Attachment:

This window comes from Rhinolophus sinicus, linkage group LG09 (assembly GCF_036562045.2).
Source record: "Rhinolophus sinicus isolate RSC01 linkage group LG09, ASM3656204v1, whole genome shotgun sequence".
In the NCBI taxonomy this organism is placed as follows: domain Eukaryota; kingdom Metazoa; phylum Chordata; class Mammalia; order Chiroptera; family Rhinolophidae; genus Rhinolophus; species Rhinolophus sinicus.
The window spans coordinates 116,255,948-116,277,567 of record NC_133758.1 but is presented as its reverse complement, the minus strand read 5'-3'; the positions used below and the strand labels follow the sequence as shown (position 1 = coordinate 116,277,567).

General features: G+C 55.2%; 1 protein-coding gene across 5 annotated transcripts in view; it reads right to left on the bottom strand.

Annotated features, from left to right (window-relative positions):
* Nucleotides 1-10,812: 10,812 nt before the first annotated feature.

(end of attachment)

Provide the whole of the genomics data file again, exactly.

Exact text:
This window comes from Rhinolophus sinicus, linkage group LG09 (assembly GCF_036562045.2).
Source record: "Rhinolophus sinicus isolate RSC01 linkage group LG09, ASM3656204v1, whole genome shotgun sequence".
In the NCBI taxonomy this organism is placed as follows: domain Eukaryota; kingdom Metazoa; phylum Chordata; class Mammalia; order Chiroptera; family Rhinolophidae; genus Rhinolophus; species Rhinolophus sinicus.
The window spans coordinates 116,255,948-116,277,567 of record NC_133758.1 but is presented as its reverse complement, the minus strand read 5'-3'; the positions used below and the strand labels follow the sequence as shown (position 1 = coordinate 116,277,567).

General features: G+C 55.2%; 1 protein-coding gene across 5 annotated transcripts in view; it reads right to left on the bottom strand.

Annotated features, from left to right (window-relative positions):
* Nucleotides 1-10,812: 10,812 nt before the first annotated feature.